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Old 01-10-2021, 11:06 AM   #1
700rpm
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Default A working Sedan Delivery

https://theoldmotor.com/?p=183011


Make ‘em pay for themselves!


If you scroll down that link there are more photos and information.
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Last edited by 700rpm; 01-10-2021 at 08:59 PM.
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Old 01-10-2021, 11:14 AM   #2
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Default Re: A working Sedan Delivery

OK, now THAT is cool. I am doing a '31 DD right now and i have an old 9" south bend, not quite as old as that one but similar. That would have been a great way to finish off mine if I hadn't taken a different path already. Might have to find another DD LOL. Thank you very much for sharing.
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Old 01-10-2021, 12:36 PM   #3
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Default Re: A working Sedan Delivery

with that weight- that A isnt going anywhere fast. Might also need extra suspension......
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Old 01-10-2021, 04:01 PM   #4
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Default Re: A working Sedan Delivery

I wouldn't like to be in that car if it hit something solid. Passengers would end up needing their own machining.
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Old 01-10-2021, 07:35 PM   #5
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Default Re: A working Sedan Delivery

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Originally Posted by ronn View Post
with that weight- that A isnt going anywhere fast. Might also need extra suspension......
I don't think it would be that bad. The lathe, bench and tooling in the pic would weigh MAYBE 400 pounds, that just the weight of two guys riding in the back. If a Delivery can't handle the weight of two passengers in the back it isn't much of a delivery.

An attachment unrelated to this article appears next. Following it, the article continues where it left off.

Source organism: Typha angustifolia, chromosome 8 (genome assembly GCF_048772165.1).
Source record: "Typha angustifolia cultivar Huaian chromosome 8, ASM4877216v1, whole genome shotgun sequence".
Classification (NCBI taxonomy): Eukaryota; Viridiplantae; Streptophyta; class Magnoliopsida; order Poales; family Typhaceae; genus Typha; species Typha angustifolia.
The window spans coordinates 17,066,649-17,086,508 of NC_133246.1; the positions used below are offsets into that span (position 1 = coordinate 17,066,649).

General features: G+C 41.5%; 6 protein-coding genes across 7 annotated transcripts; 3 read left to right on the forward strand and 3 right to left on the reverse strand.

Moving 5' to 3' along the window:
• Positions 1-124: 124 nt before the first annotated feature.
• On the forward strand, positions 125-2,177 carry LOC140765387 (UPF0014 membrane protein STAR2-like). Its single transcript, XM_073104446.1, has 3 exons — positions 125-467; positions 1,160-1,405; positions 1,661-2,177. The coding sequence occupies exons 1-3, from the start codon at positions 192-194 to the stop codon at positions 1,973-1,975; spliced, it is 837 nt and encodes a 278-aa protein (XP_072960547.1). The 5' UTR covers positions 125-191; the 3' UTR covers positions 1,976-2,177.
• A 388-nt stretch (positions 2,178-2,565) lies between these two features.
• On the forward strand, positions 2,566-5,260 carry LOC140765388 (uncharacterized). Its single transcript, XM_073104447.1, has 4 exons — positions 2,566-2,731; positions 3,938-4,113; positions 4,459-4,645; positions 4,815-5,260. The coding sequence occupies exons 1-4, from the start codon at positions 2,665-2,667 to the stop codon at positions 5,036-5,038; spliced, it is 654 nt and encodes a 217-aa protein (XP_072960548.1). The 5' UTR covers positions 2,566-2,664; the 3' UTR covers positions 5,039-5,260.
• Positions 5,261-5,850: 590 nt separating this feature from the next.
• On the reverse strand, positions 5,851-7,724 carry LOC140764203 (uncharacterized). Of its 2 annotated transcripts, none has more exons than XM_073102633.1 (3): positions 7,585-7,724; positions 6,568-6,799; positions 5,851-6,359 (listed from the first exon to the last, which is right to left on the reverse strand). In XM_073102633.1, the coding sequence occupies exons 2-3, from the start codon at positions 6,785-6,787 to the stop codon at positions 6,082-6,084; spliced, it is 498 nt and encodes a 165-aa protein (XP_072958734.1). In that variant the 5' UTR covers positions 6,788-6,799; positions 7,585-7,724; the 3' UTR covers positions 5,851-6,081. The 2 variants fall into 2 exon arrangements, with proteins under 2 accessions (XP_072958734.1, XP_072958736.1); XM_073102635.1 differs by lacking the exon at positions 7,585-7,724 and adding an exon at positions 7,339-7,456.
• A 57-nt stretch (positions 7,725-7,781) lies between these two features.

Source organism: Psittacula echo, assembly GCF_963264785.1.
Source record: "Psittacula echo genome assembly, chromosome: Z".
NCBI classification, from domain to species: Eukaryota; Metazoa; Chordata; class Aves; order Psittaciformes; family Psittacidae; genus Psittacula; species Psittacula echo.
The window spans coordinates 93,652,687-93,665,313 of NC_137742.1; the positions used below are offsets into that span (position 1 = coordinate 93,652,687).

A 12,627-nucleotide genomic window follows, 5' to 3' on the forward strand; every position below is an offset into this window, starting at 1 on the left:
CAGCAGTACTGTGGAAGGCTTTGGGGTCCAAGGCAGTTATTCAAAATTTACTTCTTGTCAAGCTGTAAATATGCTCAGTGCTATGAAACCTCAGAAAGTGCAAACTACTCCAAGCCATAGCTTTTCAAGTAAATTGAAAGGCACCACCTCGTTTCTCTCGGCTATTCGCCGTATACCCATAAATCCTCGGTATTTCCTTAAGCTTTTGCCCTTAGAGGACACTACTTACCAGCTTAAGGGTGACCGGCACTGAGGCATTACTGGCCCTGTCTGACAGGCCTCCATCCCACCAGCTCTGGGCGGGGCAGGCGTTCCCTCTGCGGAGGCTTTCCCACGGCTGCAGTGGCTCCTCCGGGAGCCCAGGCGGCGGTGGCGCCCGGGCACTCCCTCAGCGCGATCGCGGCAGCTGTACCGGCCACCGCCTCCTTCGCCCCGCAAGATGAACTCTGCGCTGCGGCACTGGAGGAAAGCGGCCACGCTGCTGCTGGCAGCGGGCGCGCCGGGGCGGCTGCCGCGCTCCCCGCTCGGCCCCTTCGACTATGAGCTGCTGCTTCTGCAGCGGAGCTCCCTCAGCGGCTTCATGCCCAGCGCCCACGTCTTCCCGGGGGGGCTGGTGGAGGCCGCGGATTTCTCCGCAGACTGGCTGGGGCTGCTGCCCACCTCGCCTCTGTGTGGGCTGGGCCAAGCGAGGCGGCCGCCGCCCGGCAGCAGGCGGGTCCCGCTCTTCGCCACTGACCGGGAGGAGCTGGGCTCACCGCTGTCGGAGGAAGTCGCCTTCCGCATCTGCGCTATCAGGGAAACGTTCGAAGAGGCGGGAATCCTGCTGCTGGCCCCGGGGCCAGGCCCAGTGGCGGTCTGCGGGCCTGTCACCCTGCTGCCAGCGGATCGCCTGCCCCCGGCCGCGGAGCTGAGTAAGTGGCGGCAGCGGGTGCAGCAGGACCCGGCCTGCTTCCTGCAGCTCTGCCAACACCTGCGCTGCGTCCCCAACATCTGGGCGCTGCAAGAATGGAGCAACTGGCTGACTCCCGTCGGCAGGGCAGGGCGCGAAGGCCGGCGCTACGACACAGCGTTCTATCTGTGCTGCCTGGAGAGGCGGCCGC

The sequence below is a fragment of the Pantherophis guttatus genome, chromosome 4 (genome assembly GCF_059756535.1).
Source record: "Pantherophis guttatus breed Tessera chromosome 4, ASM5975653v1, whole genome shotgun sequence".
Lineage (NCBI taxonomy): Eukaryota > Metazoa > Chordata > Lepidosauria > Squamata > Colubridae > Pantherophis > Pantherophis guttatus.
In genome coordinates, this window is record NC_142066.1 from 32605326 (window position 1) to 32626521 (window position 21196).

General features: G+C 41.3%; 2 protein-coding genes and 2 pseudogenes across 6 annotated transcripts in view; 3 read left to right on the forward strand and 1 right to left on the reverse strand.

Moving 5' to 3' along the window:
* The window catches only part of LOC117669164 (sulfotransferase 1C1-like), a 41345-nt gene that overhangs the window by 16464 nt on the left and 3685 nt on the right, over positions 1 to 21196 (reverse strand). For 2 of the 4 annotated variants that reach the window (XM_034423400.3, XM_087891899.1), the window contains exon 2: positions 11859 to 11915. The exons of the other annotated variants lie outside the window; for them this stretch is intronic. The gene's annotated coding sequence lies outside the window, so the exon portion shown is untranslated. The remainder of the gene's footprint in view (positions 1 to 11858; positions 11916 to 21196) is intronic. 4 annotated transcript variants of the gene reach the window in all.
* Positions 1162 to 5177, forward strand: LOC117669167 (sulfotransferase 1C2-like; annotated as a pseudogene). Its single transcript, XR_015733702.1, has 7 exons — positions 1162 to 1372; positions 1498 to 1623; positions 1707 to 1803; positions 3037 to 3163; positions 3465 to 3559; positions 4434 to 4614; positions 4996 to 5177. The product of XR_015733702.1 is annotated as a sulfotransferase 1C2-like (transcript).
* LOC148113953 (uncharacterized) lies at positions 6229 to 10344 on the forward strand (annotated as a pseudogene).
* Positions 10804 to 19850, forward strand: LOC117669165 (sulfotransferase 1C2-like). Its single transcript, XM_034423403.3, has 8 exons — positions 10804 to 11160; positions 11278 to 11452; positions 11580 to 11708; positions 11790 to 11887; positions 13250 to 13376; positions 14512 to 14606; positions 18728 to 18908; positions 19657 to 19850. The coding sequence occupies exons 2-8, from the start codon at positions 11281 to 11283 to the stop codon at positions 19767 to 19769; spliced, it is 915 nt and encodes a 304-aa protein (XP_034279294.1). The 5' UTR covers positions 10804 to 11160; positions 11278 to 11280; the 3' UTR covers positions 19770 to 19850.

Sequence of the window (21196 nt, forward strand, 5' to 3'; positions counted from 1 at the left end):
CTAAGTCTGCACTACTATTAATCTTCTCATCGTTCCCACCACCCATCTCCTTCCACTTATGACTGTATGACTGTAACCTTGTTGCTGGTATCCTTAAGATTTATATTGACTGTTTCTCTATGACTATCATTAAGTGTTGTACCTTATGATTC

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Old 01-10-2021, 08:17 PM   #6
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Note the single taillight in the middle of the bumperettes and below the lathe. Very neat picture.
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Old 01-11-2021, 07:42 AM   #7
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Default Re: A working Sedan Delivery

This picture has been around for awhile. The chatter before was always is it a salesman sample that was cast much thinner for weight, -or was it a demo that the salesman could unload immediately on the spot?

In Ronn's thought on the weight, if the unit was indeed a lighter weight frame, look at all the weight on the driver's side of the vehicle with those extra chucks, live centers, steady rests, and all the MT tooling.

The question I always wondered is you can see the barrel switch on top of the lathe, but how was the unit powered to give a demo? Plug-in extension cords as we know them today were not all that prevalent in that era, were they? Especially ones capable of powering a ˝ horse or larger electric motor??
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Old 01-11-2021, 07:50 AM   #8
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Default Re: A working Sedan Delivery

400 iBS????????????


IS IT MADE OF PLASTIC? ;0
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Old 01-11-2021, 08:48 AM   #9
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Default Re: A working Sedan Delivery

I bet the tooling on the side wall weighs more than 400lb!
I suppose they could have rigged up power somehow to pull off of the customers shop whilst making a sales call. Even if it was wired directly into their panel. When my dad would refinish floors the sanders were always 220 and were wired directly to the panel of the house, not like the plug and play that you get at HD now.